Last year, we celebrated out anniversary with a party at a local craft fair. We had balloons,  games, and more. It was fun for all and we truly enjoyed the festivities.  This year, to celebrate our second year in business, we have an exciting announcement! 

This year at the Rathdrum Craft and Farmers Market April Fools Day Craft Fair, we are giving every shopper a Mystery Anniversary Discount (MAD)! This is no joke, the discounts are real!


How does MAD work? 

It's simple! Come by our booth April 1st, 2023 between the hours of 10am and 3pm. When you make a purchase at our booth, right before we take payment, we will have you roll two dice. If you roll a pair, that will be your MAD amount! So you roll two 3's, you will get $3.00 off! We then minus the discount from your total and tell you the new price for your items!

Only one MAD roll can be applied to your total purchase price

Limit one MAD roll per person.

No items are exempt from out MAD Savings! We will have jewelry, crochet toys, keychains, fossils, stones, dice, and more! it is going to be a fun day of discounts! Hope to see you there!


Inkarnate.com and the Joy of Cartography

It is no secret that I absolutely love games. I have been playing board games and video games for almost my entire life. Currently I am running a couple of tabletop games. Now these are wonderful collaborative storytelling opportunities for the entire group. Every player comes together to add their piece to the shared narrative.

I adore tabletop games for the chance to really stretch the imagination. However, I also love providing props. It helps the players visualize where their characters are in the world as well as cleans up confusion during combat.

Normally, I use a combination of battlegrid tiles as well as premade laminated maps. These work quite well for most situations. However they are rather expensive options. Terrain tiles and map sets can rack up a bill quite quickly. A cheap map set runs over ten dollars. A tile pack may run up to fifty dollars. They are also limited by what was printed on them. A swamp map will always be a swamp map. It may be adjustable. Paizo as well as Wizards of the Coast tilesets are well known for being able to swap into a wide configuration of dungeons.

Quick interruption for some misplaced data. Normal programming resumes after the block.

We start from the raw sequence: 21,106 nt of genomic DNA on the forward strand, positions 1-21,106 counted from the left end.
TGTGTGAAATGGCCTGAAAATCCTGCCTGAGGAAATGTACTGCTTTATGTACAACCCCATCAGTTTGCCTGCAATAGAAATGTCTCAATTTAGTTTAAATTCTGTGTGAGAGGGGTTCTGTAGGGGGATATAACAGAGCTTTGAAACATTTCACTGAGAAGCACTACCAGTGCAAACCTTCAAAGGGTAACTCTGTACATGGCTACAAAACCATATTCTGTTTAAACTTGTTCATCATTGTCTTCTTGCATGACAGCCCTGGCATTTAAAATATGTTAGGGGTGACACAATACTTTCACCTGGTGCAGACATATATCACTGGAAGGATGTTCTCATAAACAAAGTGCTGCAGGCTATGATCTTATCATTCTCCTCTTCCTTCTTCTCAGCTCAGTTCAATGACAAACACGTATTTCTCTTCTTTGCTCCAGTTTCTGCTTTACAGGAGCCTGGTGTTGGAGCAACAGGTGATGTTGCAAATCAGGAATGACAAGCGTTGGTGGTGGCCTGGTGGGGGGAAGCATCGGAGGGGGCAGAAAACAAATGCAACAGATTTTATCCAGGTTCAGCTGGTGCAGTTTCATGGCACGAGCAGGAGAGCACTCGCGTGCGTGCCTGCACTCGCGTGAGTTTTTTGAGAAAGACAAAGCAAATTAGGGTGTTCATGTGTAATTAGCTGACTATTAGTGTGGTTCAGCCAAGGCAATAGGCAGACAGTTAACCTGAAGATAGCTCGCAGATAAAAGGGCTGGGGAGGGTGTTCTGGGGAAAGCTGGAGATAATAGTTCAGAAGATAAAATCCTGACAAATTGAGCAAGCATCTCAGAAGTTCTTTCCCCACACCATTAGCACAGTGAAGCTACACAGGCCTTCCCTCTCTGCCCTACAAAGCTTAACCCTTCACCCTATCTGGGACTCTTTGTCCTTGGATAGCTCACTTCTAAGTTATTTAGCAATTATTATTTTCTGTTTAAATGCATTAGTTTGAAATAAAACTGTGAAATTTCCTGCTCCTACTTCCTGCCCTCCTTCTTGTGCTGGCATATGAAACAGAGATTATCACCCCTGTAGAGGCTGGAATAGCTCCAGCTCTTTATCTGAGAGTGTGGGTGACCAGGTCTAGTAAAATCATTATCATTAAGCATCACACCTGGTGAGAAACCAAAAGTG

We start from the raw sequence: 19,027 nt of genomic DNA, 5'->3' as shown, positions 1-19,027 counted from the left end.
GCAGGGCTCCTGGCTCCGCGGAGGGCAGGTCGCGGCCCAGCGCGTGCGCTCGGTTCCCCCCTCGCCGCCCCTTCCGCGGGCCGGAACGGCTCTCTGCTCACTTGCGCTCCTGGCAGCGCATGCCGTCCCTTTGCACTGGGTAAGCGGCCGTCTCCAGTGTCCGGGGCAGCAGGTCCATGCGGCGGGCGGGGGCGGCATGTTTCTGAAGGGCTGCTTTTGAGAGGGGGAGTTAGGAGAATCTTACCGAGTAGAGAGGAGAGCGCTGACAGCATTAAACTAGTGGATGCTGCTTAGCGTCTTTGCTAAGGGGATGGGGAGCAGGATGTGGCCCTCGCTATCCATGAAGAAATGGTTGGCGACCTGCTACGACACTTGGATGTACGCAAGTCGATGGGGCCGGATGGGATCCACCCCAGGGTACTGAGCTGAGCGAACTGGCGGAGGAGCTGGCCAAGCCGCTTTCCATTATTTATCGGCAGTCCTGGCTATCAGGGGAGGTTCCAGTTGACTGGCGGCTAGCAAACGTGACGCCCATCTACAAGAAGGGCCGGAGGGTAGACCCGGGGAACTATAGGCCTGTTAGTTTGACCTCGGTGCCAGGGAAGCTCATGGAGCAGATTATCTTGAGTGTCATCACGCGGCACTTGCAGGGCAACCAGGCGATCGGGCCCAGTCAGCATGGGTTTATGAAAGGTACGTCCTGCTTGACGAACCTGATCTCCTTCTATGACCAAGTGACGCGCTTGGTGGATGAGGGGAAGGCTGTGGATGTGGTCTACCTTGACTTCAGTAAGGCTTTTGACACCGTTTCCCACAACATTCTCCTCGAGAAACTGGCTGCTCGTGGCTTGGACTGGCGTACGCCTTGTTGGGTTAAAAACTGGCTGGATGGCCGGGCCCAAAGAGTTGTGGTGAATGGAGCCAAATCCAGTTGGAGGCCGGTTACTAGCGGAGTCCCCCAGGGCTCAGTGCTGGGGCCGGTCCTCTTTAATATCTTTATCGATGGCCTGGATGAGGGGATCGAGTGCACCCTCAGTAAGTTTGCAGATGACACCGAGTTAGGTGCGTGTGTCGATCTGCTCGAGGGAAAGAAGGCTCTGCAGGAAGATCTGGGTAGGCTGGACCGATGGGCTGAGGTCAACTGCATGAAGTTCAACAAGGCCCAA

Unfortunately, while being pricey they are also rather bulky. I often end up lugging around a large bag devoted entirely to map tiles, especially if the players are not sure where in the fantasy world they want to go!

Last week I was getting ready to host a game session. It was going to be a bit different from those I had run in the past. The gameplay called for poking around the town like a game of Clue or Among Us. I wanted to be able to pass out tourist style maps to each player so that they could take their own notes and follow along. While I could build the entire town out of terrain tiles, I would have had to build it on the floor as there was no way it would fit on my table.

I started looking for a map maker. First I considered just using a randomly generated map. There are quite a few robust map generators but none of them had the feel for what I was after. I truly wanted the type of map that you pick up at a visitor center. Then I attempted to build a town layout in Photoshop. Definitely not my finest work. After two hours of getting nowhere I had resigned myself to just using grid paper and drawing it by hand. One last stroll through the internet led me to Inkarnate.

Hands down Inkarnate is the best program I have ever seen to create maps.


It was ridiculously easy to get started and I quickly got lost in designing exactly what I wanted. Inkarnate works by allowing the user to build the basic backdrop they want to use and then by dropping “stamps” of various objects and terrain features. These stamps range from trees to glowing crystals, swords, sharks, people, volcanoes, chunks of cheese, and so many more. It feels very much like working with a digital sticker book.

This first map is of Three Sticks, the town that my party is currently playing in. As a complete and utter novice it took me 4.5 hours to build. It was built entirely with layering stamps atop one another. It portrays exactly the feeling I was after.

This second map is of a volcanic island chain. I wanted to really stretch myself and learn the various mechanics of how the program functioned. This took roughly 8 hours. It was a wonderful learning experience as I delved into the deeper aspects like how “masks” work (they define the terrain layer) and how the different transformations and filters could be layered to achieve effects that would not normally be possible. The final product has almost a “cutscene” feel like from a video game.

Finally this third map is of a tavern built in the woods. It is a completely basic battlemap and took less than an hour to build.